Saturday, November 16, 2013

 

NOT THE KIND OF WORLD WE WANT TO LIVE IN


The Anthropocene is not the kind of world we want to live in. Is this not at the core of much Green rhetoric and supposed values? We want our bodies, already contaminated by over 80 chemicals, to be pure, and thus to eat organically raised foods. We want to preserve Nature, its viewsheds as well as watersheds. We want the predictability of slow evolution, though we are in the midst of accelerating cultural evolution that causes us great anxiety. We want a world that preserves enough habitat to be recognizable as the one our grandparents were born into. And we definitely don't want to be a “planetary power” (Brian Swimme), a geological force so powerful that the world's geologists are about to affix our name to the era.

Dear reader, do you not see that we Greens are also falling into the trap of hubris? In our case, are we not prescribing nineteenth century (or Medieval, or paleolithic – though this is more true of Earth Firsters than the curious case of the paleo-dieter,) values for the vastly more complex and challenging Anthropocene? Would not the greatest hubris be condemning much of the present world population to starvation, because we prefer a world with less humans? This could be the case if we prescribed organic farming for all the world's farmers, if that would indeed require twice the land to make up for producing half the yield of industrial farming. To be honest, I have found myself rather moralistically accepting the necessity of a huge die-off, primarily from starvation, because I prefer a world with fewer humans, feeling the world is too much with us. But until I read Lynas' book I did not place myself in a Third World father's sandals, watching my kids die, one by one. What about you?

“Can we not have peaceful coexistence?” Lynas asks in terms of the conflicting values of small organic farmers and industrial farming. There is plenty of room for the wonderful growth of organic produce in this country and others. But if we applied our strictest organic values to the world's cereal crops, we would not only condemn the world's poor to starvation, but threaten to make the current extinction wave, via habitat encroachment, much worse. On the other hand, GM seeds have already escaped into non GM fields (and Monsanto has sued the hapless farmers who did not plant them), and current proposed federal regulations would set up the same scenario for salmon. Peaceful coexistence, mediated by markets, might well be impossible without much more careful regulation of industrial farming, with human error reduced virtually to zero.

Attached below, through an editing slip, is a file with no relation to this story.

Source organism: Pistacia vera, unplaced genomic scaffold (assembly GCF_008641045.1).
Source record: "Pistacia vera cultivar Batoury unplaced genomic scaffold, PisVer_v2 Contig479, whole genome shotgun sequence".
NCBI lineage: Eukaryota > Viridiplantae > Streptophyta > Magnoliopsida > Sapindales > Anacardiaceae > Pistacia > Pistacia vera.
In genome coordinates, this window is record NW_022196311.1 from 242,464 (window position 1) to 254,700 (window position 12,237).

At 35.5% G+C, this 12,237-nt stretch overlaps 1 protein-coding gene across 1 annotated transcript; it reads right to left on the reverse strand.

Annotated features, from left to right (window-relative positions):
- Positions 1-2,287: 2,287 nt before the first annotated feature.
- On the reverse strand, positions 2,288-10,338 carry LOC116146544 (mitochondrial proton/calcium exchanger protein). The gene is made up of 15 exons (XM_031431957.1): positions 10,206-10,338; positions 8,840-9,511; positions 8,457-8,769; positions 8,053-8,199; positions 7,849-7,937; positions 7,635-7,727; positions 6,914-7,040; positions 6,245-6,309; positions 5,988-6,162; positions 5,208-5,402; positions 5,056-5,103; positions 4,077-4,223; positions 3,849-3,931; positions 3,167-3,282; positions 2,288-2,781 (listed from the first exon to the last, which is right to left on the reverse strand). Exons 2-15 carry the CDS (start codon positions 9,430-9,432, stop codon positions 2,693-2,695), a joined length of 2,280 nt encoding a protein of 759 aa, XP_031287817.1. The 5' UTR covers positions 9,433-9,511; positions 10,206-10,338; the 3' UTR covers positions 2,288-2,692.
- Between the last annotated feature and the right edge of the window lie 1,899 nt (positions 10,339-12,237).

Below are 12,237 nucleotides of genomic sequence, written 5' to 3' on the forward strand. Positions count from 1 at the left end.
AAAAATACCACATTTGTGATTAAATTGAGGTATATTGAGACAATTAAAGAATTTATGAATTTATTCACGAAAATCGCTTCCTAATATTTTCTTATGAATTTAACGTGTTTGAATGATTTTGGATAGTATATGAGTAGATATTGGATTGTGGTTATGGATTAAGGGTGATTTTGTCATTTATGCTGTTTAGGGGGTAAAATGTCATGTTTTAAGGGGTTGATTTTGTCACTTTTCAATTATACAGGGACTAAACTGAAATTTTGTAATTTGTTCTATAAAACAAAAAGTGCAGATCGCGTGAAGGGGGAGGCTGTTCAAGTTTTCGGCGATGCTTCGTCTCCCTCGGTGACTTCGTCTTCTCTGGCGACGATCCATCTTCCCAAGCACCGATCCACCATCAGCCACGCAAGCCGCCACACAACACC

Of course, it is highly likely that, as we work to correct the excesses of technological overreach, we will end up creating a situation of such complexity that it must crash. But reading Lynas has caused me to at least ponder the wager that we can buy more time, as Borlaug put it. We are not going to change our species' imperative, deeply bred into us, to keep trying to maximize our own growth, by resorting to moralism. And, short of collapse, there will be no revolution of the kind that Naomi Klein suggests could come with the union of socialist and Green causes. Might it just be possible that careful crafting of the present industrial agriculture and global capital system could create conditions for a barely tolerable (to the Earth) sustainability?

Once, teaching a humanities class where we read Daniel Quinn's Ishmael, I was surprised when a young man, who had just discovered his Quaker roots and was attending our meeting in Fargo, stood up to the entire class to argue against Quinn and his telepathic ape. Tavis passionately spoke for our evolutionary imperative, alarmed that the rest of us would give up on our intelligent problem-solving prematurely. As a teacher who encouraged democratic discussion, I was pleased for another point of view to emerge, and respectful of his position as the discussion proceeded. Though I have continued to hold the other view, I must say that Tavis's defense of modernity stayed with me, now rekindled by reading Lynas. I agree with the population biologists and the ecologists that we are subject to the same laws as all other species, and with the consensus figure of 1.5 – 2 billion figure for maximum sustainable population – after all, it is in line with my own figure. But I am open to Lynas' (and Donella Meadows) argument that we could use our ingenuity, with safeguards in place for all the physico-chemical boundaries we face, to continue to make agronomic breakthroughs sufficient to feed 9-10 billion.